Soto-Lebron v. Federal Express, Nos. 06-2501, 06-2519. A guy was fired by FEDEX. He claims Fedex did slandered and libeled him. He gets a jury verdict of $7 million. The District Court saves Fedex a bit, and then the First helps Fedex some more. Despite the obvious class issues involved in this case, let’s see if there is any law.
Fedex’s “security specialist”, Jose Pérez tried to intimidate the plaintiff into saying that the hair care products he shipped were drugs. It is unclear whether Pérez or the plaintiff went to college or not. Pérez claimed to have been a cop, and tried all sorts of silly cop tricks that the lower classes find fun. Strangely, the recipient of the hair care products received them without incident. Fedex “investigated” and fired the guy anyway. If I were him, I would have discussed the situation while playing golf with Fred Smith, the CEO of FedEx. Wouldn’t that be the more mature way to handle the situation rather than making a federal case and becoming emotionally distressed. Why didn’t he just go work for another law firm like everyone I know would do? After all, the First ends up remanding the damages issue because his testimony regarding damages didn’t show that possible other employers got wind of all the bad stuff that people were saying about him. And, because this is Fedex, not a criminal defendant, such an evidentiary error is not harmless, and even a remittitur couldn’t cure the prejudicial effects. To the First’s credit, they do discuss the law of remittitur.
Puerto Rican law has a formula for determining damages for wrongful termination. Fedex claimed that he was fired for violating the company’s “employee shipping” policy, but the jury apparently found that Fedex wasn’t telling the truth.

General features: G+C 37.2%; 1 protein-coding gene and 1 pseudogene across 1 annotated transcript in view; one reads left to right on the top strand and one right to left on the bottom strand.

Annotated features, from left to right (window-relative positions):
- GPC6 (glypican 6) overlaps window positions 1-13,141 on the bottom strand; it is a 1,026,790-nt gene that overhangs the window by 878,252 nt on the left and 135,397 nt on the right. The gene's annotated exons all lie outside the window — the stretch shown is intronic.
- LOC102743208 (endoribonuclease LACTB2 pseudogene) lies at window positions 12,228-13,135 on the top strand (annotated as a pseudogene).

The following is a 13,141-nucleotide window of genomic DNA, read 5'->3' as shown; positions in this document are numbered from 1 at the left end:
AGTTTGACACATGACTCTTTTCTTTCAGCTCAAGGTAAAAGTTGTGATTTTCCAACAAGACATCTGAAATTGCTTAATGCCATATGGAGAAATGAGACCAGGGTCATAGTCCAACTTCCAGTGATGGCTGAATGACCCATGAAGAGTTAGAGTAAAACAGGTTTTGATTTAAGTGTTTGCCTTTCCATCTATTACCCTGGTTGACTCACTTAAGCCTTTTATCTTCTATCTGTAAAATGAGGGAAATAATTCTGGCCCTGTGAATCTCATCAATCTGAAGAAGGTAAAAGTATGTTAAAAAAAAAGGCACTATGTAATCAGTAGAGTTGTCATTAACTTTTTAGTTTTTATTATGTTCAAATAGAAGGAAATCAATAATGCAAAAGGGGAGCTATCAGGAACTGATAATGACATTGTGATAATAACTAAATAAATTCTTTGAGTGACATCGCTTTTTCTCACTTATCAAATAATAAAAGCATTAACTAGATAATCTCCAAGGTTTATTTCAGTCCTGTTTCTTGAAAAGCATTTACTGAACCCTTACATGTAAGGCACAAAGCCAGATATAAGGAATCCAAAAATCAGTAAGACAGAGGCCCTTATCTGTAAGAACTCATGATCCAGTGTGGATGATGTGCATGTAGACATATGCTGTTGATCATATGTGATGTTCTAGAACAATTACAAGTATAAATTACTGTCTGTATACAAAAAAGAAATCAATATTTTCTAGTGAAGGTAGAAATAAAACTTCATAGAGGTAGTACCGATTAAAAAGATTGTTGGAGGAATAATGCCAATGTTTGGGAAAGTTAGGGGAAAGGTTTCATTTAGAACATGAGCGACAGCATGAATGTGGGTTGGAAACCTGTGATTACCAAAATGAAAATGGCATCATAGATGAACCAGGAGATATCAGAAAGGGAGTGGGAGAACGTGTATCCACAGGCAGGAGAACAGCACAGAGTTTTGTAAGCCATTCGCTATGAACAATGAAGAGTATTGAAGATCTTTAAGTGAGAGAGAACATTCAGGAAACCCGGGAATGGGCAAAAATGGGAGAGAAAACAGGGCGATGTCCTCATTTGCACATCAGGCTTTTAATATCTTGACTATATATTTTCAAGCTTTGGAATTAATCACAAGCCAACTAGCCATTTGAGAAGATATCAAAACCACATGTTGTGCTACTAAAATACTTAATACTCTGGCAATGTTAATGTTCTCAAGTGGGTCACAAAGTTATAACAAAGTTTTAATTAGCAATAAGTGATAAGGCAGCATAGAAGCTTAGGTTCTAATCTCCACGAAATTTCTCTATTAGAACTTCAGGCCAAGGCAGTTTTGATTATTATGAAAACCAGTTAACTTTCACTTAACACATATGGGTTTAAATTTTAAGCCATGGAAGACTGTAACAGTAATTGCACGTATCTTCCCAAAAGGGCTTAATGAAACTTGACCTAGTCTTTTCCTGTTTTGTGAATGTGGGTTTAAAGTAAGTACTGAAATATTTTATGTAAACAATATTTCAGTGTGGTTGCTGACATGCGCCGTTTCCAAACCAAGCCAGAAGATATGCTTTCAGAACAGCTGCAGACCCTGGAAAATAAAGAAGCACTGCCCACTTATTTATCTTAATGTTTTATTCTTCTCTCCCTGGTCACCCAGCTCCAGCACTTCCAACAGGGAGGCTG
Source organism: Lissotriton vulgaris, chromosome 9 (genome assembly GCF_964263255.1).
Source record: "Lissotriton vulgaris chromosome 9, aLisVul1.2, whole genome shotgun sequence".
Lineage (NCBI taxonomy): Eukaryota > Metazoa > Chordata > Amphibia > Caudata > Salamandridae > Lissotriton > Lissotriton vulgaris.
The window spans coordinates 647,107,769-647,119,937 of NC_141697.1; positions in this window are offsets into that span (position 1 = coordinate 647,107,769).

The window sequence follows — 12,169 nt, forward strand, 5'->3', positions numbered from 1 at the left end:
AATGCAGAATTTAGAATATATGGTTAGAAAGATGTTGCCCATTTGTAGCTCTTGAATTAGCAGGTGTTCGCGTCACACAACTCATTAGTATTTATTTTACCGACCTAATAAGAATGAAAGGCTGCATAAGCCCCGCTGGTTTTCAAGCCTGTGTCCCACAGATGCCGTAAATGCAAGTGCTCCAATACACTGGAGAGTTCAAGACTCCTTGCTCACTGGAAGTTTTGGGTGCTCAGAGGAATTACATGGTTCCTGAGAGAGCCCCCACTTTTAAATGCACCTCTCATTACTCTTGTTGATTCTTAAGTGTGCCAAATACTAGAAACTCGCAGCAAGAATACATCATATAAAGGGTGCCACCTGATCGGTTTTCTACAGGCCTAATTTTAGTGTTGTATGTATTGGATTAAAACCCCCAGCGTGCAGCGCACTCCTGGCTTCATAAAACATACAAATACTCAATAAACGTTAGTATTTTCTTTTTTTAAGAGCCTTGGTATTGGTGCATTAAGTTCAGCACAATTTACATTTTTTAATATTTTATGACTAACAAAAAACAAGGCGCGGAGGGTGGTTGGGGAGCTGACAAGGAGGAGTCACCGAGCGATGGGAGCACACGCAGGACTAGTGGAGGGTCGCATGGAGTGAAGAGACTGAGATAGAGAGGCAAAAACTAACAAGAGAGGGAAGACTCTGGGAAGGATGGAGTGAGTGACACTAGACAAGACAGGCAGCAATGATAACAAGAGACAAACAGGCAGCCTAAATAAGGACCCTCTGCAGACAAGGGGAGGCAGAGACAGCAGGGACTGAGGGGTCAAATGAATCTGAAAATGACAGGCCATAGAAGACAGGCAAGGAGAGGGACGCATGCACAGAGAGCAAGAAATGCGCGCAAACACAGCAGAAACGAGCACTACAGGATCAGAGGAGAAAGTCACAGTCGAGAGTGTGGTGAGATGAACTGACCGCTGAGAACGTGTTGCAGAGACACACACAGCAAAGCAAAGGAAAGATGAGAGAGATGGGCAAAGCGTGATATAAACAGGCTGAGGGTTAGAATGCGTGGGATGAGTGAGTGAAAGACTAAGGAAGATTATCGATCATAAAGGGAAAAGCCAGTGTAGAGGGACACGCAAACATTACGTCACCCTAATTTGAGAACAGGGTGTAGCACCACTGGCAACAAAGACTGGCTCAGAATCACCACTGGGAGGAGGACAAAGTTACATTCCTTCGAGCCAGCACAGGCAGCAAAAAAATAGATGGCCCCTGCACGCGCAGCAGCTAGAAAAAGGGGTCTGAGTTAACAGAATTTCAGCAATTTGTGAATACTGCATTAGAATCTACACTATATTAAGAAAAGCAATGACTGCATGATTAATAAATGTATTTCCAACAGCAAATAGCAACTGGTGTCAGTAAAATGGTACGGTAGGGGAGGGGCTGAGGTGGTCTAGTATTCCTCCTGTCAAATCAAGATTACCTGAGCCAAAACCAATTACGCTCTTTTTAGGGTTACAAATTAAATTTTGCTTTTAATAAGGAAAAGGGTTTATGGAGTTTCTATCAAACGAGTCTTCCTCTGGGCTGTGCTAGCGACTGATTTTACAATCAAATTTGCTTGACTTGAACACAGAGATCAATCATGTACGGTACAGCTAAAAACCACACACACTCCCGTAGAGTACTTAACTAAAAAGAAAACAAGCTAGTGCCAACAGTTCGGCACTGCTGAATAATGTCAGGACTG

Fedex wins on the issue of whether “rumors” that were going around him need to be linked to the company in order to support a slander verdict against Fedex. But, the District Court judge found these rumors to be “informal rumors.” Rather than formal rumors.
As to the IIED claims, the First says that Fedex’s behavior just isn’t outrageous enough. Heck, they their security guys were pretty much doing what ever cop does to get poor people to confess, and most prosecutors wholeheartedly approve. In fact, causing emotional distress by lying to suspects is as American as apple pie.
Fedex loses on the libel issue, because the jury form was specific enough to show that their statements between managers were made with such malice as to get around any conditional privilege.
At the end of the opinion, the First says that even though Fedex wins on most issues, their joy should be “muted.” Whatever. The message to Fedex is clear: intimidate your own employees the way cops intimidate the poor. They can be lied to and intimidated. It is ths American and the courts will support you.